Stack Overflow is a community of 4.7 million programmers, just like you, helping each other.

Join them; it only takes a minute:

Sign up
Join the Stack Overflow community to:
  1. Ask programming questions
  2. Answer and help your peers
  3. Get recognized for your expertise

I have a list of strings

string[] arr = new string[] { "hello world", "how are you", "what is going on" };

and I need to check if the string I give uses every word in one of the strings in arr

so let's say I have

string s = "hello are going on";

it would be a match because all of the words in s are in one of the strings in arr

string s = "hello world man"

this one would not be a match because "man" is not in any of the strings in arr

I know how to write a "longer" method to do this but is there a nice linq query that I can write?

share|improve this question
up vote 3 down vote accepted
string[] arr = new string[] { "hello world", "how are you", "what is going on" };
string s = "hello are going on";
string s2 = "hello world man";
bool bs = s.Split(' ').All(word => arr.Any(sentence => sentence.Contains(word)));
bool bs2 = s2.Split(' ').All(word => arr.Any(sentence => sentence.Contains(word)));
share|improve this answer
    
+1: Elegant, simple, nice. No needs to SelectMany as Nathan and I did ! You could event one line it using a function or an Func delegate as I did in my answer. – Larry Mar 13 '13 at 19:18
        string[] arr = new string[] { "hello world", "how are you", "what is going on" };

        HashSet<string> incuded = new HashSet<string>(arr.SelectMany(ss => ss.Split(' ')));

        string s = "hello are going on";
        string s2 = "hello world man";

        bool valid1 = s.Split(' ').All(ss => incuded.Contains(ss));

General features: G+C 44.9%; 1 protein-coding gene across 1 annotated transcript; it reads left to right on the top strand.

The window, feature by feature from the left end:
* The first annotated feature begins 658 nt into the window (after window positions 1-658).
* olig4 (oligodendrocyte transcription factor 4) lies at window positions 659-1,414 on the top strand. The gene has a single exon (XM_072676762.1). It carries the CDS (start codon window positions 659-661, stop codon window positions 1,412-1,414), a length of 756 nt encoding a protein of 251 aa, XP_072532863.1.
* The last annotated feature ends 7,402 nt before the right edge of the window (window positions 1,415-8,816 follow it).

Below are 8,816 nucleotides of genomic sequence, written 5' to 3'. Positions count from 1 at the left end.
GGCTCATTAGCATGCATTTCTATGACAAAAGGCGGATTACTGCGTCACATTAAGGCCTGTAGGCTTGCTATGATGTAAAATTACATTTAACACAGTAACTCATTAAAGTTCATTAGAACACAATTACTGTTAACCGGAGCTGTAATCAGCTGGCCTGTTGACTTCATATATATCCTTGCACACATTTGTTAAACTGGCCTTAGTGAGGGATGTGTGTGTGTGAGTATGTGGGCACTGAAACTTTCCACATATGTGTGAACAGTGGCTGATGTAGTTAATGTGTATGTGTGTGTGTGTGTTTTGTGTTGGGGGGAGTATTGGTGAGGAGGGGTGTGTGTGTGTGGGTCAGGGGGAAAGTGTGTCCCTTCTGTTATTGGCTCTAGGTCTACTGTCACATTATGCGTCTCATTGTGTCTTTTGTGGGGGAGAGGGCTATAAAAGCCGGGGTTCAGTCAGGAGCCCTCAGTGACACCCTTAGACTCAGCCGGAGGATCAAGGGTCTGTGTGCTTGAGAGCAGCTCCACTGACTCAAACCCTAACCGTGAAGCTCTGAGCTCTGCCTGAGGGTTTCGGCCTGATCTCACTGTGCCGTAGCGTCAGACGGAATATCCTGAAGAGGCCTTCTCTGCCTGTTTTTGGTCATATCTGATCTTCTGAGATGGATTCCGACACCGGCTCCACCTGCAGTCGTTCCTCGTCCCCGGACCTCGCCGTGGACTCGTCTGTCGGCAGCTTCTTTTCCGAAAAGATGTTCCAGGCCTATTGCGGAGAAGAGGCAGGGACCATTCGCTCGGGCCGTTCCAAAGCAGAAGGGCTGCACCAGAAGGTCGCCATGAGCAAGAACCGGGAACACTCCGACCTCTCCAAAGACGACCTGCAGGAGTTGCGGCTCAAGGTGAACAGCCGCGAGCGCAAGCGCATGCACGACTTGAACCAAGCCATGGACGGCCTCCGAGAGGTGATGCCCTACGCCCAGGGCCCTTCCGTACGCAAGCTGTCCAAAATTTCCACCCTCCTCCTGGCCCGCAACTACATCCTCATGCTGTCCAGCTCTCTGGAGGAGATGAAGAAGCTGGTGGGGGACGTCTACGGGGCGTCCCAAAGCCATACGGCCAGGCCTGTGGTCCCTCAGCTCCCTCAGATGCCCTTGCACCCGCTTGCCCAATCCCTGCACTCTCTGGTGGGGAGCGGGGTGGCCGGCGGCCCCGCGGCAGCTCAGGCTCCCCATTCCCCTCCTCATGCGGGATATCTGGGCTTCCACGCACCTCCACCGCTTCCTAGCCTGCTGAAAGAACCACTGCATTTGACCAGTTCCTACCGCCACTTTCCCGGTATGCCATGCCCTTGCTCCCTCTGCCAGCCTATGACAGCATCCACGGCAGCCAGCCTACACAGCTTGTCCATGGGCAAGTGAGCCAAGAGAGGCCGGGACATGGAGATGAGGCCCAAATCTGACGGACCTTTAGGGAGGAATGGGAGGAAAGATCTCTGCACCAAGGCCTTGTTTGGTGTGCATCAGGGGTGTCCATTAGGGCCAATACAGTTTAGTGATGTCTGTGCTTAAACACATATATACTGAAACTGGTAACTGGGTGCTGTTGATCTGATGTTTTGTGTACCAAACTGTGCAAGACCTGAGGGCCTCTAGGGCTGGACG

bool valid2 = s2.Split(' ').All(ss => incuded.Contains(ss));

Enjoy! (I used the hash set for performace, you could replace "incuded" (silly typo) with arr.SelectMany(ss => ss.Split(' ')).Unique() in all cases.

share|improve this answer
    
Unnecessary memory overhead in my opinion. – FlyingStreudel Mar 13 '13 at 19:05
    
Really depends on the size of the list. For this small amount you are completely right, if the number of strings gets up into the thousands or so than you are going to want to look into hashing for the search. – IdeaHat Mar 18 '13 at 14:57

I try my best to one-line it :)

var arr = new [] { "hello world", "how are you", "what is going on" };

var check = new Func<string, string[], bool>((ss, ar) => 
    ss.Split(' ').All(y => ar.SelectMany(x => 
        x.Split(' ')).Contains(y)));

var isValid1 = check("hello are going on", arr);
var isValid2 = check("hello world man", arr);
share|improve this answer

Your Answer

 
discard

By posting your answer, you agree to the privacy policy and terms of service.

Not the answer you're looking for? Browse other questions tagged or ask your own question.